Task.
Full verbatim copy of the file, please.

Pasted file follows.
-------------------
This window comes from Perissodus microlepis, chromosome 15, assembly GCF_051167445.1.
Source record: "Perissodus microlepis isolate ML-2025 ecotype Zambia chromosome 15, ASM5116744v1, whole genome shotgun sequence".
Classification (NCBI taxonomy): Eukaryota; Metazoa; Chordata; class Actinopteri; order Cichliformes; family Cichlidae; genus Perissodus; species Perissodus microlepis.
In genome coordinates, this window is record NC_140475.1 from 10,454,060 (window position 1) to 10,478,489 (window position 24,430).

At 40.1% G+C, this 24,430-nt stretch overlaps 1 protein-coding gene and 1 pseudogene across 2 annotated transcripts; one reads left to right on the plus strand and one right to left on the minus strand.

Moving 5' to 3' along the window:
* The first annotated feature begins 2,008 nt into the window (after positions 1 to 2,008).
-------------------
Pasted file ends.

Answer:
This window comes from Perissodus microlepis, chromosome 15, assembly GCF_051167445.1.
Source record: "Perissodus microlepis isolate ML-2025 ecotype Zambia chromosome 15, ASM5116744v1, whole genome shotgun sequence".
Classification (NCBI taxonomy): Eukaryota; Metazoa; Chordata; class Actinopteri; order Cichliformes; family Cichlidae; genus Perissodus; species Perissodus microlepis.
In genome coordinates, this window is record NC_140475.1 from 10,454,060 (window position 1) to 10,478,489 (window position 24,430).

At 40.1% G+C, this 24,430-nt stretch overlaps 1 protein-coding gene and 1 pseudogene across 2 annotated transcripts; one reads left to right on the plus strand and one right to left on the minus strand.

Moving 5' to 3' along the window:
* The first annotated feature begins 2,008 nt into the window (after positions 1 to 2,008).